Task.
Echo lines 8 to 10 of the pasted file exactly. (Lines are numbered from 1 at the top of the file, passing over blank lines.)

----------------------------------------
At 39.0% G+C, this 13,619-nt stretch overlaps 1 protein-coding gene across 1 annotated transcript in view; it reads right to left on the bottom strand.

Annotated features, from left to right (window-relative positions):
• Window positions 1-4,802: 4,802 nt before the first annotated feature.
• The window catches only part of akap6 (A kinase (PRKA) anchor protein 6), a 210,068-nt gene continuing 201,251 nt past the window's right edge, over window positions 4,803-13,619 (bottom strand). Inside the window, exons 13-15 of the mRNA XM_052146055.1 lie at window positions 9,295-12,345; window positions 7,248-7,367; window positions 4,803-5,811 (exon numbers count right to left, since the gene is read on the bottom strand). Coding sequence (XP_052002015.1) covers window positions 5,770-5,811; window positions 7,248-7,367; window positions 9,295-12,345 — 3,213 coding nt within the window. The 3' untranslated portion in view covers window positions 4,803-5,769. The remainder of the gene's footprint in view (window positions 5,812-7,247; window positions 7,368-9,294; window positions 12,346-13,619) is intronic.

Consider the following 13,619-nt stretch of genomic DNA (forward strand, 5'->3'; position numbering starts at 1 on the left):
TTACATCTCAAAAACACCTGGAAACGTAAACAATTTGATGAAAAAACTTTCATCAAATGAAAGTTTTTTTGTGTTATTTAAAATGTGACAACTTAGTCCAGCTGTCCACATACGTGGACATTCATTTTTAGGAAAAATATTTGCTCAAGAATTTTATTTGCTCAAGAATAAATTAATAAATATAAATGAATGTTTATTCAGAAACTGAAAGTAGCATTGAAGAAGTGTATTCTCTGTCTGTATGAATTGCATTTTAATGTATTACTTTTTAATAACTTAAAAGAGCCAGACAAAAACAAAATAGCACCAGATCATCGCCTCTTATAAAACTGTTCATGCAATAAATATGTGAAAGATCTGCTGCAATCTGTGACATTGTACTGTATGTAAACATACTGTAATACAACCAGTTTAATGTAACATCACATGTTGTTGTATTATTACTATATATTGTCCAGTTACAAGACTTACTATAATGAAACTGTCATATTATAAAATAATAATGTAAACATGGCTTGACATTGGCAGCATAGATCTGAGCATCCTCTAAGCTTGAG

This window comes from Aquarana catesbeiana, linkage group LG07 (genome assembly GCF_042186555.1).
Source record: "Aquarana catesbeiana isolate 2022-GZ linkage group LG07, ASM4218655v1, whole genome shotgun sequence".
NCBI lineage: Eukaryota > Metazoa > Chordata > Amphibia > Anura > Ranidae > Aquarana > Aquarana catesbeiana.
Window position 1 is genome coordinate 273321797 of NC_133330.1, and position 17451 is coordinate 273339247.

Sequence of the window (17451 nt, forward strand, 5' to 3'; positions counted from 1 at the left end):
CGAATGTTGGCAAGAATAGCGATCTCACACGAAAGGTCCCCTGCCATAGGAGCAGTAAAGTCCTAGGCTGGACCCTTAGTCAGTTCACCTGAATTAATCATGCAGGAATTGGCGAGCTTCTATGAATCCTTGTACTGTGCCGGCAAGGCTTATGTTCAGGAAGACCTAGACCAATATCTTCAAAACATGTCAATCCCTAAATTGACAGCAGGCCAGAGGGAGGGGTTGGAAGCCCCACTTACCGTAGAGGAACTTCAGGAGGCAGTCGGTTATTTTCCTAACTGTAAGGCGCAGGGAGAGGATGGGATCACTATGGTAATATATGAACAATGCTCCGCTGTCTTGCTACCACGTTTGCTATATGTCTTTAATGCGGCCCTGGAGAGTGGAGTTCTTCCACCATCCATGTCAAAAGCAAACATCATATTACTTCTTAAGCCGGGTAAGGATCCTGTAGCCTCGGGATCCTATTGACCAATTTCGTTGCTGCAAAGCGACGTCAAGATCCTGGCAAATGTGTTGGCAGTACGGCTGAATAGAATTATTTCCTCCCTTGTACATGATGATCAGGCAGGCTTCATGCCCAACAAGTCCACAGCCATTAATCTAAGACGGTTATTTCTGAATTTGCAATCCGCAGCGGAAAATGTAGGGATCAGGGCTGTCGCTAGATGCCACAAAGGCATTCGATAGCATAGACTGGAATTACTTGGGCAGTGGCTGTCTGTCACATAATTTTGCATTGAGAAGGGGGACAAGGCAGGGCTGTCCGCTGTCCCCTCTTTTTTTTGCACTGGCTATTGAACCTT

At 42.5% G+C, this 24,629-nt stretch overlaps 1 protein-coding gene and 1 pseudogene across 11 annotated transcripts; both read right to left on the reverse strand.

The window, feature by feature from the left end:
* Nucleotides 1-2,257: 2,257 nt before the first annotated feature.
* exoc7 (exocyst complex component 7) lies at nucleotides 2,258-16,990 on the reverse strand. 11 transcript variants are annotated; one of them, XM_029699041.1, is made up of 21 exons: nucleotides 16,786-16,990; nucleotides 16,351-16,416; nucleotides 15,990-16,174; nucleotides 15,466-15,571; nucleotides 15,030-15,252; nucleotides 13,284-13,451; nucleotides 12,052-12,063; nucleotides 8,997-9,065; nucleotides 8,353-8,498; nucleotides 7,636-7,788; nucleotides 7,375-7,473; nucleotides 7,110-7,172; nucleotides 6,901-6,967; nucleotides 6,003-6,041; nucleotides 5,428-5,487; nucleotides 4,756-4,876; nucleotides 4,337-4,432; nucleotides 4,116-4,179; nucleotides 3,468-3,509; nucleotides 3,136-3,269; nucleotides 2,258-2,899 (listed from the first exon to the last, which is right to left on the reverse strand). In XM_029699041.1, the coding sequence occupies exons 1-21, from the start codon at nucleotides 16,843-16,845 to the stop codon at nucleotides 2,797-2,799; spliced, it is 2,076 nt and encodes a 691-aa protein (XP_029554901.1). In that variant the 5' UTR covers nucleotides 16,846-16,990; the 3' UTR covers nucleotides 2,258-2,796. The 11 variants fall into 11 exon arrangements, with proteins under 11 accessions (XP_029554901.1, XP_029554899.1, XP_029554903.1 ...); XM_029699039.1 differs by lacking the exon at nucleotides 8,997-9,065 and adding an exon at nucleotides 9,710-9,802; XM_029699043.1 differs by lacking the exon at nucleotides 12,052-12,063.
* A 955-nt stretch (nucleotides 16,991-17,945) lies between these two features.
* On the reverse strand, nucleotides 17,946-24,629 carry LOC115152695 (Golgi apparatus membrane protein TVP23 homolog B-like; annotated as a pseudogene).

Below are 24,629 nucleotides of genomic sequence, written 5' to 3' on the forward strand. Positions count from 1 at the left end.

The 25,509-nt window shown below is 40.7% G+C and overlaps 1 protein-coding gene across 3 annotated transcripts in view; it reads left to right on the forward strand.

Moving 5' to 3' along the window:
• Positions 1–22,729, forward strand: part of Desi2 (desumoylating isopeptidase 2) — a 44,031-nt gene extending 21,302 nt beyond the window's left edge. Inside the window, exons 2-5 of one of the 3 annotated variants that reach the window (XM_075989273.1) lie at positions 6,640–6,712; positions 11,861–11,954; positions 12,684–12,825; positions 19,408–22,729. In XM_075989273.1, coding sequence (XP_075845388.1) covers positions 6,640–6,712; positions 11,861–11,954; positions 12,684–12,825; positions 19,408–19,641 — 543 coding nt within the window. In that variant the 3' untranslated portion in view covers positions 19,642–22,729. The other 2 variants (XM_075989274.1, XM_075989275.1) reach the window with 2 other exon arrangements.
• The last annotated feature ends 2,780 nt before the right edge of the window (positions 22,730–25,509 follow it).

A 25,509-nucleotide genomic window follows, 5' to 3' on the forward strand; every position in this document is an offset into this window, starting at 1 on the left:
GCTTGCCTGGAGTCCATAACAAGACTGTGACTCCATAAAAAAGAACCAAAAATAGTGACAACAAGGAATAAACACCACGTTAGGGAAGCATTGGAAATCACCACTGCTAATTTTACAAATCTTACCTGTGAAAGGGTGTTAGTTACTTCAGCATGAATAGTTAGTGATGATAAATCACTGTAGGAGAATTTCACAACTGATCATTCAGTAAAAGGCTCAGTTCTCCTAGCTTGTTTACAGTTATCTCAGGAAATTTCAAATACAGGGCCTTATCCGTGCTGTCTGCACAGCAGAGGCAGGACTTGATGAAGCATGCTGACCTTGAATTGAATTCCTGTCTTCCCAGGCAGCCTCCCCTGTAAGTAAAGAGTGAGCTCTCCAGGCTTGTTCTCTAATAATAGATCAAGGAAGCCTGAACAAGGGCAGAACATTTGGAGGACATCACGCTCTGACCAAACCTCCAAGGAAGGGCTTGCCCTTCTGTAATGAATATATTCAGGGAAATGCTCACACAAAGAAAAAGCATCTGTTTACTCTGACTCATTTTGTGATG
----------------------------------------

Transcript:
Source record: "Aquarana catesbeiana isolate 2022-GZ linkage group LG07, ASM4218655v1, whole genome shotgun sequence".
NCBI lineage: Eukaryota > Metazoa > Chordata > Amphibia > Anura > Ranidae > Aquarana > Aquarana catesbeiana.
Window position 1 is genome coordinate 273321797 of NC_133330.1, and position 17451 is coordinate 273339247.